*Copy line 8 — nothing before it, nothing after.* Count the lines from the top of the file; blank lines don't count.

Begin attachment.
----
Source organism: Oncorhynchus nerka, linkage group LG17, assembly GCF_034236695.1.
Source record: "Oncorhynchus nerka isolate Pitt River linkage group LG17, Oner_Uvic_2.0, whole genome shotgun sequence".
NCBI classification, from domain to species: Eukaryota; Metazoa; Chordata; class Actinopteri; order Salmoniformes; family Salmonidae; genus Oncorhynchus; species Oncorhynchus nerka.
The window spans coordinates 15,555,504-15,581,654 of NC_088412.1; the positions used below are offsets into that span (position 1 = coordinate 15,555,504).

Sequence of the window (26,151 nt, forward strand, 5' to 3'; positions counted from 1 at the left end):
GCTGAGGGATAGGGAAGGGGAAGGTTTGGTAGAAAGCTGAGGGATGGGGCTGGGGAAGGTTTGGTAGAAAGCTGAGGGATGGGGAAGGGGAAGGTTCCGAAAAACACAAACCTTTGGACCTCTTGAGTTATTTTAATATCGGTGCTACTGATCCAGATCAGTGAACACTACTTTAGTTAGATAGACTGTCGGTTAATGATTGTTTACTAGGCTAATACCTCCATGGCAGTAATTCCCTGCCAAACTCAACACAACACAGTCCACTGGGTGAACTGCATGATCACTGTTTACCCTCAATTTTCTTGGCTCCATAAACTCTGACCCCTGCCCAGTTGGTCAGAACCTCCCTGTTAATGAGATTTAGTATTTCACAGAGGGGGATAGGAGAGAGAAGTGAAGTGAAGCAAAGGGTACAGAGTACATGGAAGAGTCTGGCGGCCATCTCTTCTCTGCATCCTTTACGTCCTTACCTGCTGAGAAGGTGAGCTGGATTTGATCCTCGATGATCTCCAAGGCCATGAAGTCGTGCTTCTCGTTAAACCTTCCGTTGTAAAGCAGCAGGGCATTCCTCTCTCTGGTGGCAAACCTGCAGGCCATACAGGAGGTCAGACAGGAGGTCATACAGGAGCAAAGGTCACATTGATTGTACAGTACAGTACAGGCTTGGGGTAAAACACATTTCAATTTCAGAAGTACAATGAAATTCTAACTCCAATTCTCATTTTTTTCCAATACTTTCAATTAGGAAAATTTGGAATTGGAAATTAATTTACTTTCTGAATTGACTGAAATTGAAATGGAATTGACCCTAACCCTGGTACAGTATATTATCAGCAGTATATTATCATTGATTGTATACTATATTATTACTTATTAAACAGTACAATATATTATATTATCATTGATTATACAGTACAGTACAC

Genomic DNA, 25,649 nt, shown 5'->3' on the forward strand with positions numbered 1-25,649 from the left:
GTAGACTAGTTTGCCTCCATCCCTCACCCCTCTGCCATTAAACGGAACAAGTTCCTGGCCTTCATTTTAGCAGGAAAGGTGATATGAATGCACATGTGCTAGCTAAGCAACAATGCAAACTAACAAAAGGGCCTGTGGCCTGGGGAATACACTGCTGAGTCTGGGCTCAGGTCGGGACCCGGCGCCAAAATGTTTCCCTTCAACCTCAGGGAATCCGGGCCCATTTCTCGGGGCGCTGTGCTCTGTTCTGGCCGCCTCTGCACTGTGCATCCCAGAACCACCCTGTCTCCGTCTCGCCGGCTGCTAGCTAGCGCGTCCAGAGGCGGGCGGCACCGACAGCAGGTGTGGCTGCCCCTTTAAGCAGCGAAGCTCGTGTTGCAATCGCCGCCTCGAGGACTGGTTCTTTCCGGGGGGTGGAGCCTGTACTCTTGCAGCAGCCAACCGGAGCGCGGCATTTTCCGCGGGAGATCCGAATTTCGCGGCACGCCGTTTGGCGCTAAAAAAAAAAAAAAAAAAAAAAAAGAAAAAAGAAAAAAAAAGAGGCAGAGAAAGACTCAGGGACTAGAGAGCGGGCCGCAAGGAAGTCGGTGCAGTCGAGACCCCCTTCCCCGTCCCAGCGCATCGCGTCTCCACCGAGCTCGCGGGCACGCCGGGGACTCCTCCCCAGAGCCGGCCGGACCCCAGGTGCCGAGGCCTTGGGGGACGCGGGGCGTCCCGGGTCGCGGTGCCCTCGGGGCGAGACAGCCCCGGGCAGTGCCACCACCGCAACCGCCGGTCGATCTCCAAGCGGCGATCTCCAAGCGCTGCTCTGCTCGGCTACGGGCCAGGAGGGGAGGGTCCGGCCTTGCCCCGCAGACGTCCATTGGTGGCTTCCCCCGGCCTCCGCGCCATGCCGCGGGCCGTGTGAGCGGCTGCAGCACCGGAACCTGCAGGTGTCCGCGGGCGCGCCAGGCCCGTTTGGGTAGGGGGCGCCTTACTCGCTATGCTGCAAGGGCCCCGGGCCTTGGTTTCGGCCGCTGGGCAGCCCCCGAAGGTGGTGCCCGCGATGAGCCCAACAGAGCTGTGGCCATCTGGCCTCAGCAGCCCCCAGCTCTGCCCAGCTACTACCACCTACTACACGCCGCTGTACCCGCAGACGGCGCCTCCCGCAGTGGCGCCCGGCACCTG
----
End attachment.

GTAGACTAGTTTGCCTCCATCCCTCACCCCTCTGCCATTAAACGGAACAAGTTCCTGGCCTTCATTTTAGCAGGAAAGGTGATATGAATGCACATGTGCTAGCTAAGCAACAATGCAAACTAACAAAAGGGCCTGTGGCCTGGGGAATACACTGCTGAGTCTGGGCTCAGGTCGGGACCCGGCGCCAAAATGTTTCCCTTCAACCTCAGGGAATCCGGGCCCATTTCTCGGGGCGCTGTGCTCTGTTCTGGCCGCCTCTGCACTGTGCATCCCAGAACCACCCTGTCTCCGTCTCGCCGGCTGCTAGCTAGCGCGTCCAGAGGCGGGCGGCACCGACAGCAGGTGTGGCTGCCCCTTTAAGCAGCGAAGCTCGTGTTGCAATCGCCGCCTCGAGGACTGGTTCTTTCCGGGGGGTGGAGCCTGTACTCTTGCAGCAGCCAACCGGAGCGCGGCATTTTCCGCGGGAGATCCGAATTTCGCGGCACGCCGTTTGGCGCTAAAAAAAAAAAAAAAAAAAAAAAAGAAAAAAGAAAAAAAAAGAGGCAGAGAAAGACTCAGGGACTAGAGAGCGGGCCGCAAGGAAGTCGGTGCAGTCGAGACCCCCTTCCCCGTCCCAGCGCATCGCGTCTCCACCGAGCTCGCGGGCACGCCGGGGACTCCTCCCCAGAGCCGGCCGGACCCCAGGTGCCGAGGCCTTGGGGGACGCGGGGCGTCCCGGGTCGCGGTGCCCTCGGGGCGAGACAGCCCCGGGCAGTGCCACCACCGCAACCGCCGGTCGATCTCCAAGCGGCGATCTCCAAGCGCTGCTCTGCTCGGCTACGGGCCAGGAGGGGAGGGTCCGGCCTTGCCCCGCAGACGTCCATTGGTGGCTTCCCCCGGCCTCCGCGCCATGCCGCGGGCCGTGTGAGCGGCTGCAGCACCGGAACCTGCAGGTGTCCGCGGGCGCGCCAGGCCCGTTTGGGTAGGGGGCGCCTTACTCGCTATGCTGCAAGGGCCCCGGGCCTTGGTTTCGGCCGCTGGGCAGCCCCCGAAGGTGGTGCCCGCGATGAGCCCAACAGAGCTGTGGCCATCTGGCCTCAGCAGCCCCCAGCTCTGCCCAGCTACTACCACCTACTACACGCCGCTGTACCCGCAGACGGCGCCTCCCGCAGTGGCGCCCGGCACCTG